Tuesday, May 22, 2012

Federal Panel Rejects Prostate Cancer Screening

You may be asking yourself the question as to why a government panel would reject a prostate screening test that could save a life.  This news is getting posted on many medical websites.
The panel decided that the harm of the screening test outweighs the benefit for preventing prostate cancer.
The following is an article from a Boston publication.

The US Preventive Services Task Force determined that based on evidence from two large randomized trials, the lifesaving benefits of screening were “at best very small” and were offset by overdiagnosis and overtreatment of non-lethal cancers.

.“Our most optimistic estimate is that 1 out of 1,000 men screened will avoid dying from prostate cancer” because of early detection via the PSA test, said Dr. Michael LeFevre, co-vice chair of the task force. “We’re not saying it’s zero. We’re leaving the window open for at least a small benefit.”

“It’s hard to understand where they’re coming from,” said Dr. Anthony D’Amico, chief of genitourinary radiation oncology at Brigham and Women’s Hospital, in an interview.

D’Amico argued that the task force relied too heavily on data from a flawed study and failed to consider making separate recommendations for men in high-risk groups, such as those with a family history of prostate cancer and African Americans, who have a two to three times greater risk of dying of the cancer than white men.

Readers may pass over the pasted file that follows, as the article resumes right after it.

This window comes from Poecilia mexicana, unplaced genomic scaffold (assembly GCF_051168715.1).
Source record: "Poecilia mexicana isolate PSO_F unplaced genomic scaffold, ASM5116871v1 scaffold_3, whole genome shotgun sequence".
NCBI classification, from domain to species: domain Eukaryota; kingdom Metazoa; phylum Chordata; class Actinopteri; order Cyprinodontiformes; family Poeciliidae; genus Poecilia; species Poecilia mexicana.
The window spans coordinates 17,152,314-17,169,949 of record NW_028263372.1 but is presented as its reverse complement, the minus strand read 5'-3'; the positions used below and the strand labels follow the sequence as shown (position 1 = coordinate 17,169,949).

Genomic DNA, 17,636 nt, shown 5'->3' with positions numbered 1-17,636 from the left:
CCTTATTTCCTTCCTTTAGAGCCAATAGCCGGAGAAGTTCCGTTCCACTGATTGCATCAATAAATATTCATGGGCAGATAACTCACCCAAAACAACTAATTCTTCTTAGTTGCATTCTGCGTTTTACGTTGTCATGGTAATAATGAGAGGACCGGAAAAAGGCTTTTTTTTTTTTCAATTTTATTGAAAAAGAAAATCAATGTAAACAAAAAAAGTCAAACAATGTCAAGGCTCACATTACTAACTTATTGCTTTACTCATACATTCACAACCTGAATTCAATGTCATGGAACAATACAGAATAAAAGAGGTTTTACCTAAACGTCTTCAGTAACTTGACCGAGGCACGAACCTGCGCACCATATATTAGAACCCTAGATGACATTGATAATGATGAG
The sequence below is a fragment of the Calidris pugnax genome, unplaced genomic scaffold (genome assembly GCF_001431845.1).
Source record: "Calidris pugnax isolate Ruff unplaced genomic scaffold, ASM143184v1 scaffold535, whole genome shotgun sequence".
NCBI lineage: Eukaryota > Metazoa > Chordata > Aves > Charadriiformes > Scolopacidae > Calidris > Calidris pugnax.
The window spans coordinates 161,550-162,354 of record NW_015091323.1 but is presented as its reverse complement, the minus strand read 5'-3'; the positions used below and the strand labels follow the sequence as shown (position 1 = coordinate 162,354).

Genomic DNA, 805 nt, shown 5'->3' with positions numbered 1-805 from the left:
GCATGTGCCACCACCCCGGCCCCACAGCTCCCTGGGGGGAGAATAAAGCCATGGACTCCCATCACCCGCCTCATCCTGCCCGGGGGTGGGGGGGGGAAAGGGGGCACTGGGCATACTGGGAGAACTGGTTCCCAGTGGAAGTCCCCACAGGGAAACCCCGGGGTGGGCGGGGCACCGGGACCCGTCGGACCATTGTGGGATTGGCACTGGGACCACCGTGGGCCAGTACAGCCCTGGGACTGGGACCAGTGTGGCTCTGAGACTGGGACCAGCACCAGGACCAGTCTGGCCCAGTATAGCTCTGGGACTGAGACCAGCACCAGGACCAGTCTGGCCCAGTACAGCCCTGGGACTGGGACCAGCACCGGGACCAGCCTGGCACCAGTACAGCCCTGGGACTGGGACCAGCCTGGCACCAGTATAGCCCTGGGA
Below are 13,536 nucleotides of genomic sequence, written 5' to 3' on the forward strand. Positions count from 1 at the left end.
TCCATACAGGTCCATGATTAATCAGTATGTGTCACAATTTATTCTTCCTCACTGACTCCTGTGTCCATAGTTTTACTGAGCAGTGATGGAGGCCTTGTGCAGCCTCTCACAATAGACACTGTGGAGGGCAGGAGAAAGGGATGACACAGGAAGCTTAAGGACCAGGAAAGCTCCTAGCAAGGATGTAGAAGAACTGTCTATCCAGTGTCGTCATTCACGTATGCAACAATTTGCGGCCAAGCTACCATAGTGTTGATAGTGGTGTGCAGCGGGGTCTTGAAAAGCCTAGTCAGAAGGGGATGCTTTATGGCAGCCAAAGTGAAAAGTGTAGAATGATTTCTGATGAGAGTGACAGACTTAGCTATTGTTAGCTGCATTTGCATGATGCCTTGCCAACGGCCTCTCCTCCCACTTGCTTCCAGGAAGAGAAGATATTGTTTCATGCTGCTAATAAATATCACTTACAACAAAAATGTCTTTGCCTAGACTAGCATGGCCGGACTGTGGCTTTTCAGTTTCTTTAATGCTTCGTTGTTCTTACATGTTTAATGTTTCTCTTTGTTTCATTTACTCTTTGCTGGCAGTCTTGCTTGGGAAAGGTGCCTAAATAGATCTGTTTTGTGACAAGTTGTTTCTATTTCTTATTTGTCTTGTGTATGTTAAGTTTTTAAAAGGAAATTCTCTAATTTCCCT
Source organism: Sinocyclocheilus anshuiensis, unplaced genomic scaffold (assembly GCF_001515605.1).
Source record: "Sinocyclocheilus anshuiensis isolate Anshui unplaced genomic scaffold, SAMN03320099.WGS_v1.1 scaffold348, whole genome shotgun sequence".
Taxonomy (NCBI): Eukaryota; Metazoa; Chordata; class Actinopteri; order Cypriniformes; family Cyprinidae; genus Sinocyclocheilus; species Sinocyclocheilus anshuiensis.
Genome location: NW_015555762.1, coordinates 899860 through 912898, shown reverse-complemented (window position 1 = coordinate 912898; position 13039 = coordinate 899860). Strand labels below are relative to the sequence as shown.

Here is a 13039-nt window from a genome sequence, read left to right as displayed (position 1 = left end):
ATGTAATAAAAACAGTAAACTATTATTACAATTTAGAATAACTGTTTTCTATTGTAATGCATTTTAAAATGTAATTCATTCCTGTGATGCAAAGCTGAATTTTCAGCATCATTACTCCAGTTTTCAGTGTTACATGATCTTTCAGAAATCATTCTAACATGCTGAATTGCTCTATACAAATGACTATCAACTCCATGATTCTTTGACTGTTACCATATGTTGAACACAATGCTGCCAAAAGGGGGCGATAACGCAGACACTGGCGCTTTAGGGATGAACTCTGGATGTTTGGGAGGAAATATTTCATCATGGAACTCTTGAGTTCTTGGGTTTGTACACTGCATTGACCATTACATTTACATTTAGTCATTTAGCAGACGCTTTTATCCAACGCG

The task force, which is comprised of 16 primary care physicians and public health experts with no financial interests in tests or treatments, issues screening and other preventive health recommendations that tend to be more conservative than those of medical societies -- composed mostly of specialists who treat diseases detected through screening -- or patient advocacy groups.

Former New England Patriots player Mike Haynes, a paid spokesperson for the urological association, said in an interview that he was diagnosed with prostate cancer in 2008, at age 55, after getting a free screening PSA test at an NFL event for retired players, sponsored by the urological association. He said he wasn’t told about any of the risks of the tests such as false positive results, unnecessary biopsies, and overtreatment of slow-growing cancers. His elevated PSA and subsequent biopsy revealed a stage 1, slow-growing cancer, and he said, “one of my options was watchful waiting, but my immediate reaction was let’s get it out of my system.” 

He considers himself lucky, however, in that the only side effect he had from his surgery was a few months of urinary incontinence that has since resolved.

To read the complete article : http://www.boston.com/dailydose/2012/05/21/psa-screening-for-prostate-cancer-gets-thumbs-down-from-federal-panel/ip80Gu1FRujF8B7mTGfNEJ/story.html

What do you think of the the panel's decision?

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